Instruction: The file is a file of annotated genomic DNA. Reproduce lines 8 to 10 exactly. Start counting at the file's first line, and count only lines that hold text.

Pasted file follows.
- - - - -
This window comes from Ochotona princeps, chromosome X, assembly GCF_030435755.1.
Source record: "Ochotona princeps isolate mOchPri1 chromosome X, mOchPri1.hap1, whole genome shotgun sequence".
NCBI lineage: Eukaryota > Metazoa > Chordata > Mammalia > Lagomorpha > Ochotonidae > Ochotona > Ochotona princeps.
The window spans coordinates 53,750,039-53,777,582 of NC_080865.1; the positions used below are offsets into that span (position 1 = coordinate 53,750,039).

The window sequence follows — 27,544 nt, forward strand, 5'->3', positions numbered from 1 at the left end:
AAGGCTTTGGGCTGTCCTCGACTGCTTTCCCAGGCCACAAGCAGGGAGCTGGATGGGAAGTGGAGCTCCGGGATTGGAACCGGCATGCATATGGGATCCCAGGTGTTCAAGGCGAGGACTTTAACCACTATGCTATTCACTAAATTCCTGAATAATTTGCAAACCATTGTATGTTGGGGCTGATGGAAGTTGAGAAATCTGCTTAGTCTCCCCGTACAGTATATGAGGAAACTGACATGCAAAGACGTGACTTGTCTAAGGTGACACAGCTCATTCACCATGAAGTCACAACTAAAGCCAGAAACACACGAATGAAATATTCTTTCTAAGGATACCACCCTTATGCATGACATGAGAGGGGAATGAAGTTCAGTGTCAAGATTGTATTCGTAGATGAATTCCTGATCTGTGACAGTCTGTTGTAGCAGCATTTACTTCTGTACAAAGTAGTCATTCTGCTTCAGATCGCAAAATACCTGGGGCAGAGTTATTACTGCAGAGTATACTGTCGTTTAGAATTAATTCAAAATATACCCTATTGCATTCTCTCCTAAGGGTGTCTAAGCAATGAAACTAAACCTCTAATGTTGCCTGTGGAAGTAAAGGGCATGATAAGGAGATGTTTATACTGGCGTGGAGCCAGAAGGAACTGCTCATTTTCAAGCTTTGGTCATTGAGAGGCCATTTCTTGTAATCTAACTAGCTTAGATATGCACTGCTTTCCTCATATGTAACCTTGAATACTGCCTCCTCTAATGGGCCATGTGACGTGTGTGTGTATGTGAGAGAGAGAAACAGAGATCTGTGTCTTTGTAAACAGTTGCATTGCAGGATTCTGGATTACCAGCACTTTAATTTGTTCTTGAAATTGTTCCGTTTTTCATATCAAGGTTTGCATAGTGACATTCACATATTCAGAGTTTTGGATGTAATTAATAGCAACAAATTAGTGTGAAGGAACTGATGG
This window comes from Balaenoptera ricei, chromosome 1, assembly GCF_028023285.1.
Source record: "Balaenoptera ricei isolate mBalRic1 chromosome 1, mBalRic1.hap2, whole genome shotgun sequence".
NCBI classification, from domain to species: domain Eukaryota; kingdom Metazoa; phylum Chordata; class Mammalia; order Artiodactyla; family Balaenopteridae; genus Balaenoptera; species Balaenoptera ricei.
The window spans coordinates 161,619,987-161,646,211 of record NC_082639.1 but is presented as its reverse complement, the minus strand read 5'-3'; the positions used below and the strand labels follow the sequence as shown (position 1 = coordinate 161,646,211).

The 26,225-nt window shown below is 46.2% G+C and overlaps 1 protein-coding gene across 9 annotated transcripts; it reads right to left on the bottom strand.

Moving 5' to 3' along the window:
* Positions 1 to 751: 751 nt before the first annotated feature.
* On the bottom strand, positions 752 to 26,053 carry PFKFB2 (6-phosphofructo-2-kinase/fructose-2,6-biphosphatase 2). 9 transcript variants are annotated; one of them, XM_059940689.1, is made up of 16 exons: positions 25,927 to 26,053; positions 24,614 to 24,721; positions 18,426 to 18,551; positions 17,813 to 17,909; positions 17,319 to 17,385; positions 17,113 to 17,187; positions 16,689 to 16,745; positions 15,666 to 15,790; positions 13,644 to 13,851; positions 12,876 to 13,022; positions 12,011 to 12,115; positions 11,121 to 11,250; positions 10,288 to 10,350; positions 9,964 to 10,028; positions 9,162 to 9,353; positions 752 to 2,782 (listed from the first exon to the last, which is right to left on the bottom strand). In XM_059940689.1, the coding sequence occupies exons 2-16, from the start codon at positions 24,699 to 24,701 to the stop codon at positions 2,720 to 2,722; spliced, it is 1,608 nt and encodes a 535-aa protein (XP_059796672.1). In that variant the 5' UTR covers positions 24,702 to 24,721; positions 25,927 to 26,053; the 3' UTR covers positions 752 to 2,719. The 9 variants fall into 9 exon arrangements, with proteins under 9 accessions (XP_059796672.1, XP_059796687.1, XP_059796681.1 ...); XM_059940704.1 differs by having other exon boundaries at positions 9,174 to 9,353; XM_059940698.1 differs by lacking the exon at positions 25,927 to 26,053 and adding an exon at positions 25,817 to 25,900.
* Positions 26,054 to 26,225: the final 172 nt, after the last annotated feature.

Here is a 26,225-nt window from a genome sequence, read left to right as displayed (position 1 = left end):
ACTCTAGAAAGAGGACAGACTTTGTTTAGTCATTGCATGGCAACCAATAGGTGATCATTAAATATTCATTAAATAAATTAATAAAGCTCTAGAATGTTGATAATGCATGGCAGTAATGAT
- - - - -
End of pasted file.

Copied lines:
Source record: "Balaenoptera ricei isolate mBalRic1 chromosome 1, mBalRic1.hap2, whole genome shotgun sequence".
NCBI classification, from domain to species: domain Eukaryota; kingdom Metazoa; phylum Chordata; class Mammalia; order Artiodactyla; family Balaenopteridae; genus Balaenoptera; species Balaenoptera ricei.
The window spans coordinates 161,619,987-161,646,211 of record NC_082639.1 but is presented as its reverse complement, the minus strand read 5'-3'; the positions used below and the strand labels follow the sequence as shown (position 1 = coordinate 161,646,211).